In a social group, the feeling of belonging (identity) is crucial for the cohesion of the group. Traditionally, the feeling of belonging is built on two processes: identification and comparison.

The identification process is based on the physical characteristics or the behavioural norms that define the group (group culture), it is usually expected that all members of the group share these characteristics. In parallel, the comparison process strengthens the differences with other groups, and establishes stereotypes about «the other» and «us».

The consequences of this collective construction of identity can be observed on two levels:

  • The Individual Level: the homogenization of the persons that make up the group favours the loss of their idiosyncrasy/identity. The individual person is shrunk and they are now defined by the characteristics of the Group.­
  • The Group Level: the group’s stereotypes and prejudices lead to competitiveness, mistrust of ‘others’ and a fear of being changed. The Group becomes a closed system, which expels or prevents entry of those persons who do not share the predominant characteristics with which it identifies.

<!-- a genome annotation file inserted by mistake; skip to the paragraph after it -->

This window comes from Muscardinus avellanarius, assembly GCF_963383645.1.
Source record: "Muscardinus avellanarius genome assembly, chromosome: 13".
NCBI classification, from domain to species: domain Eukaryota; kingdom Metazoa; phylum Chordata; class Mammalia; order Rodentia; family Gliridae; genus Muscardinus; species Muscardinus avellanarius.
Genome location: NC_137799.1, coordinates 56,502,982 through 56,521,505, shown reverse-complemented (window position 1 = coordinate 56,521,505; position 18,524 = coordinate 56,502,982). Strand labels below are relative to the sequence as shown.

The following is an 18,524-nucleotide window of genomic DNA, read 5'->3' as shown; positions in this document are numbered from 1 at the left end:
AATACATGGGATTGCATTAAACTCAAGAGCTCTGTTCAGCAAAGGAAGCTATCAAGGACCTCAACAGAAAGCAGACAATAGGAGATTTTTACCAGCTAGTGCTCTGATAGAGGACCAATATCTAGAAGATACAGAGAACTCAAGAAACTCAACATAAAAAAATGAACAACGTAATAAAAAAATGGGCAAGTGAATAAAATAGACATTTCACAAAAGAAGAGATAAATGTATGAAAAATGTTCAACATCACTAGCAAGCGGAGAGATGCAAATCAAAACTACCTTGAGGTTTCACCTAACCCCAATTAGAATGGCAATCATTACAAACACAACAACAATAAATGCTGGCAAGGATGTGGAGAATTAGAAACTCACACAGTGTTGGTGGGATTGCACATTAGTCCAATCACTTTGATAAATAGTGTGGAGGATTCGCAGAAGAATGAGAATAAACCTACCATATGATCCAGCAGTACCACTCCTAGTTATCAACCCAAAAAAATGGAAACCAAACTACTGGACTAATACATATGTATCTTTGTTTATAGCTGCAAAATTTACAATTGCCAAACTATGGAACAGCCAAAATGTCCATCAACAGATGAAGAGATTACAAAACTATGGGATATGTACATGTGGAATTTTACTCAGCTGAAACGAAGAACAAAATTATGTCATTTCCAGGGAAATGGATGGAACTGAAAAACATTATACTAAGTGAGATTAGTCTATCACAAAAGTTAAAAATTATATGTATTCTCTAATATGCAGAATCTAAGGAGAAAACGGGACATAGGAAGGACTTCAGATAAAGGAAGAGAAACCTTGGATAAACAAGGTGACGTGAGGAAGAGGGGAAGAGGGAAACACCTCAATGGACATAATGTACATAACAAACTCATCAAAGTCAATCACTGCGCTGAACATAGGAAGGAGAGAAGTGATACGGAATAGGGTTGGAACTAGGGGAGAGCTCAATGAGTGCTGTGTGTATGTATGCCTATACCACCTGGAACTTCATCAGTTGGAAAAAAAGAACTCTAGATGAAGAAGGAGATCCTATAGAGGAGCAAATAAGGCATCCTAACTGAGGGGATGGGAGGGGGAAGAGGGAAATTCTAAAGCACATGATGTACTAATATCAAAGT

Groups that build their identity in this manner are groups that generate exclusion.

Is it possible to build up the feeling of belonging to a group in a different way? How can we build up a feeling of belonging and create a type of group cohesion that rests on inclusion rather than exclusion?

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